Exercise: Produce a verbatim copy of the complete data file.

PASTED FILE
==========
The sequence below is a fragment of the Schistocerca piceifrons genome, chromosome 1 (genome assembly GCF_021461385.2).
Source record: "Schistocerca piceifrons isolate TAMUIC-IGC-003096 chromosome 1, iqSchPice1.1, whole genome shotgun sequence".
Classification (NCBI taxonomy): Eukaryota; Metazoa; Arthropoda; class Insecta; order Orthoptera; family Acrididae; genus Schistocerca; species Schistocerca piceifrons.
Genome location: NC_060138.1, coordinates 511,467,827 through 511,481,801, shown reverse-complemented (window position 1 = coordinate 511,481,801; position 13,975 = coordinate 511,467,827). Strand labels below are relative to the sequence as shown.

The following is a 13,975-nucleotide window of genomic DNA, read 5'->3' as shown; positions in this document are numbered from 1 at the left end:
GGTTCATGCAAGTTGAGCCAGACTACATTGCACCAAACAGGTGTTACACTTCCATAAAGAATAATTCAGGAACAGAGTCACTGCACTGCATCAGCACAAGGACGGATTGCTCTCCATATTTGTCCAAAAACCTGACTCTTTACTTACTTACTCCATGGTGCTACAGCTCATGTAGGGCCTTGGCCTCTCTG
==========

The sequence below is a fragment of the Schistocerca piceifrons genome, chromosome 1 (genome assembly GCF_021461385.2).
Source record: "Schistocerca piceifrons isolate TAMUIC-IGC-003096 chromosome 1, iqSchPice1.1, whole genome shotgun sequence".
Classification (NCBI taxonomy): Eukaryota; Metazoa; Arthropoda; class Insecta; order Orthoptera; family Acrididae; genus Schistocerca; species Schistocerca piceifrons.
Genome location: NC_060138.1, coordinates 511,467,827 through 511,481,801, shown reverse-complemented (window position 1 = coordinate 511,481,801; position 13,975 = coordinate 511,467,827). Strand labels below are relative to the sequence as shown.

The following is a 13,975-nucleotide window of genomic DNA, read 5'->3' as shown; positions in this document are numbered from 1 at the left end:
GGTTCATGCAAGTTGAGCCAGACTACATTGCACCAAACAGGTGTTACACTTCCATAAAGAATAATTCAGGAACAGAGTCACTGCACTGCATCAGCACAAGGACGGATTGCTCTCCATATTTGTCCAAAAACCTGACTCTTTACTTACTTACTCCATGGTGCTACAGCTCATGTAGGGCCTTGGCCTCTCTG